The antinausea drug Emend (aprepitant) doesn’t just help settle the stomach—it also has fairly potent anti-HIV activity when combined with protease inhibitors (PIs). This finding was published in the November 27 issue of AIDS.

Although the current antiretroviral (ARV) drugs exhibit remarkable activity against HIV, typically reducing HIV replication to the minutest levels, they do not shut down HIV completely. When the drugs are stopped, the virus nearly always comes roaring back to life within days.

Researchers have determined that there are sanctuary sites, such as the brain, genitals and other compartments in the gut, which ARVs fail to reach fully. Not only do these sanctuary sites offer HIV a place to hide out from the drugs and the immune system, but they also serve as a source of ongoing immune inflammation that can lead to cardiovascular disease, cancer and cognitive disorders.

Not long ago, scientists discovered that a class of drugs used to fight nausea might also have HIV-fighting potential. These drugs, called neurokinin-1 receptor (NK1R) antagonists, reduce inflammation by blocking substance P, a neurotransmitter, from binding with neurokinin-1 receptors in the brain. Not only does blocking substance P reduce nausea, it also reduces the ability of HIV to infect immune cells. It accomplishes this by causing the cells to display fewer coreceptors on their surface. When fewer coreceptors, such as CCR5 or CXCR4, are present, HIV has a more difficult time infecting the cell.

Given that cognitive disorders and brain inflammation are sometimes quite high despite effective ARV therapy, it is hoped that the NK1R antagonist Emend might exert particular antiviral and anti-inflammatory pressure against HIV in the brain.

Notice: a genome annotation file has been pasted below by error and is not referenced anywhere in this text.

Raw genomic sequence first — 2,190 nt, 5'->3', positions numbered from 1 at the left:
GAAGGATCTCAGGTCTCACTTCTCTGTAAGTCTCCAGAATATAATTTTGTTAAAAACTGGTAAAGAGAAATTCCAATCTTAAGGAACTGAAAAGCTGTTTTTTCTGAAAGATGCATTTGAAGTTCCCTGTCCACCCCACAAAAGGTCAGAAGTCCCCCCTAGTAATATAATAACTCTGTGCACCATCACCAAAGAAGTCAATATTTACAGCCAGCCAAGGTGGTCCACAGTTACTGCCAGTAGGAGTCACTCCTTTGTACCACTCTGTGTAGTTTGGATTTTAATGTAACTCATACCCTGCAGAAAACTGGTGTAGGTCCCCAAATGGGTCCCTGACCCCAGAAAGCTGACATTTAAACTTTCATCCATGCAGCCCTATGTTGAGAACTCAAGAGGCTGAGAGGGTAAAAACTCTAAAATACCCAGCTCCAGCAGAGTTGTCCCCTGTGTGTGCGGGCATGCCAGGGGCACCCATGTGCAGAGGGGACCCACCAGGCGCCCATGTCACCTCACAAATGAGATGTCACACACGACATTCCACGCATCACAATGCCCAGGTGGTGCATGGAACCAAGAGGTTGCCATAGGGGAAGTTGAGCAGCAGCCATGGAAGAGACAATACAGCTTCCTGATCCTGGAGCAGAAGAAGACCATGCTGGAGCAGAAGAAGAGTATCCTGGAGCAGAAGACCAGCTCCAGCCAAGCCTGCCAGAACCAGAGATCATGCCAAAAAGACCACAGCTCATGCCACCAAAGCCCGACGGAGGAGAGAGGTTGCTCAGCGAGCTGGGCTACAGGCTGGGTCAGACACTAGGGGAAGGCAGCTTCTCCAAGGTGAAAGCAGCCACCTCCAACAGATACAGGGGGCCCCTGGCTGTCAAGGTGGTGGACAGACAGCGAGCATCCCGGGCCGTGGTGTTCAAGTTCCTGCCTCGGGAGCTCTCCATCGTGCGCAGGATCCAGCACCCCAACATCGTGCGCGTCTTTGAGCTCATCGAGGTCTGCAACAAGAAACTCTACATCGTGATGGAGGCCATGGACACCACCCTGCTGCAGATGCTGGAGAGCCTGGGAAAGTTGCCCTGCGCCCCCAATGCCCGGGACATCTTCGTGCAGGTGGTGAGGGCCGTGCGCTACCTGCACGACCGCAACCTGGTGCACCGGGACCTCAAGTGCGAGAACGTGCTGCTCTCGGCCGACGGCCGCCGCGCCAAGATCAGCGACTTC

To take these findings one step further, Mark Manak, PhD, from SeraCare Life Sciences Inc., in Gaithersburg, Maryland, and his colleagues, tested the anti-HIV activity of a handful of NK1R antagonists against common strains of HIV in cell cultures. They found that Emend, which is approved in the United States for patients with chemotherapy-associated nausea, had the most antiviral activity.

Manak’s team next challenged the infected cells with Emend, combined with a number of ARV drugs. They found that when Emend was combined with Invirase (saquinavir) and Norvir (ritonavir) at the same time, it boosted their HIV-fighting ability by more than five times. This effect was not seen with any other class of drug, leading the team to conclude that Emend must be combined with PIs to achieve its HIV-fighting potential. They also concluded that Emend’s antiviral properties were likely achieved by several mechanisms, only one of which was blocking substance P.

While Emend has few side effects when given at the dose used to treat nausea, the authors stated that higher doses will be needed in HIV. Also, the drug can interact with a number of other drugs. In fact, it can significantly boost the blood levels of Norvir.

The authors concluded by saying that Emend’s safety, in combination with HIV medication, must now be tested in humans, and they revealed that a Phase Ib clinical trial is currently under way to do exactly that.